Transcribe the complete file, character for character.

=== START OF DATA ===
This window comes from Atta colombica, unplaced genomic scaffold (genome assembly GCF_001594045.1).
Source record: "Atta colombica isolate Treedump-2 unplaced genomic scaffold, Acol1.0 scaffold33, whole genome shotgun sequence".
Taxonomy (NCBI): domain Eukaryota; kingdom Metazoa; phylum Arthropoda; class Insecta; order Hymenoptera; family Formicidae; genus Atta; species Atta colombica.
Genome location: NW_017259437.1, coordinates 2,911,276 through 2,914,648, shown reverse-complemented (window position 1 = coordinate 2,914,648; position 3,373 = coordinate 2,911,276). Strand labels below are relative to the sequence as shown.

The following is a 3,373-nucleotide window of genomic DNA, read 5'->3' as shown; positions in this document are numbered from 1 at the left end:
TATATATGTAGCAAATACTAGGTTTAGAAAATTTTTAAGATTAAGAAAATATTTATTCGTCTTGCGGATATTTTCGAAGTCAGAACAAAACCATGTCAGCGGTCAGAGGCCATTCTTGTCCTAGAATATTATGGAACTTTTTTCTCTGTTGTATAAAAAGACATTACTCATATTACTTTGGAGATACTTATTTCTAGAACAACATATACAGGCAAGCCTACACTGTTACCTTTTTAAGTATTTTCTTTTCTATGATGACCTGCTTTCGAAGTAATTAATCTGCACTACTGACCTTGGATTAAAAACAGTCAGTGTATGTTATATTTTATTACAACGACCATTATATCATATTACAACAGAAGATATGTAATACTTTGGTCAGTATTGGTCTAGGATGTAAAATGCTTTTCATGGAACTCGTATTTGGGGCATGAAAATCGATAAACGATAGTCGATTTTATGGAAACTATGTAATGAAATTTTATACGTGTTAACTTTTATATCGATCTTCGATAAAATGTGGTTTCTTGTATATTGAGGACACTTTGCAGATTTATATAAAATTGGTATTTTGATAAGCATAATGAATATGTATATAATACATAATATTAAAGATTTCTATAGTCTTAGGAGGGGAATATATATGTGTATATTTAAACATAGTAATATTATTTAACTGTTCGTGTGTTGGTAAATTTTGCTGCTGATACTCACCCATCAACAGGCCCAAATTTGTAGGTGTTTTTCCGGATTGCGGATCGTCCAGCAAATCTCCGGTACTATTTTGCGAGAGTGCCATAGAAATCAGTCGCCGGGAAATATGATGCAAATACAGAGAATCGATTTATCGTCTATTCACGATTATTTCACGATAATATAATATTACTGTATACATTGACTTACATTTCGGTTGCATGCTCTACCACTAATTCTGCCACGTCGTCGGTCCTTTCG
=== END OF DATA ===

This window comes from Atta colombica, unplaced genomic scaffold (genome assembly GCF_001594045.1).
Source record: "Atta colombica isolate Treedump-2 unplaced genomic scaffold, Acol1.0 scaffold33, whole genome shotgun sequence".
Taxonomy (NCBI): domain Eukaryota; kingdom Metazoa; phylum Arthropoda; class Insecta; order Hymenoptera; family Formicidae; genus Atta; species Atta colombica.
Genome location: NW_017259437.1, coordinates 2,911,276 through 2,914,648, shown reverse-complemented (window position 1 = coordinate 2,914,648; position 3,373 = coordinate 2,911,276). Strand labels below are relative to the sequence as shown.

The following is a 3,373-nucleotide window of genomic DNA, read 5'->3' as shown; positions in this document are numbered from 1 at the left end:
TATATATGTAGCAAATACTAGGTTTAGAAAATTTTTAAGATTAAGAAAATATTTATTCGTCTTGCGGATATTTTCGAAGTCAGAACAAAACCATGTCAGCGGTCAGAGGCCATTCTTGTCCTAGAATATTATGGAACTTTTTTCTCTGTTGTATAAAAAGACATTACTCATATTACTTTGGAGATACTTATTTCTAGAACAACATATACAGGCAAGCCTACACTGTTACCTTTTTAAGTATTTTCTTTTCTATGATGACCTGCTTTCGAAGTAATTAATCTGCACTACTGACCTTGGATTAAAAACAGTCAGTGTATGTTATATTTTATTACAACGACCATTATATCATATTACAACAGAAGATATGTAATACTTTGGTCAGTATTGGTCTAGGATGTAAAATGCTTTTCATGGAACTCGTATTTGGGGCATGAAAATCGATAAACGATAGTCGATTTTATGGAAACTATGTAATGAAATTTTATACGTGTTAACTTTTATATCGATCTTCGATAAAATGTGGTTTCTTGTATATTGAGGACACTTTGCAGATTTATATAAAATTGGTATTTTGATAAGCATAATGAATATGTATATAATACATAATATTAAAGATTTCTATAGTCTTAGGAGGGGAATATATATGTGTATATTTAAACATAGTAATATTATTTAACTGTTCGTGTGTTGGTAAATTTTGCTGCTGATACTCACCCATCAACAGGCCCAAATTTGTAGGTGTTTTTCCGGATTGCGGATCGTCCAGCAAATCTCCGGTACTATTTTGCGAGAGTGCCATAGAAATCAGTCGCCGGGAAATATGATGCAAATACAGAGAATCGATTTATCGTCTATTCACGATTATTTCACGATAATATAATATTACTGTATACATTGACTTACATTTCGGTTGCATGCTCTACCACTAATTCTGCCACGTCGTCGGTCCTTTCG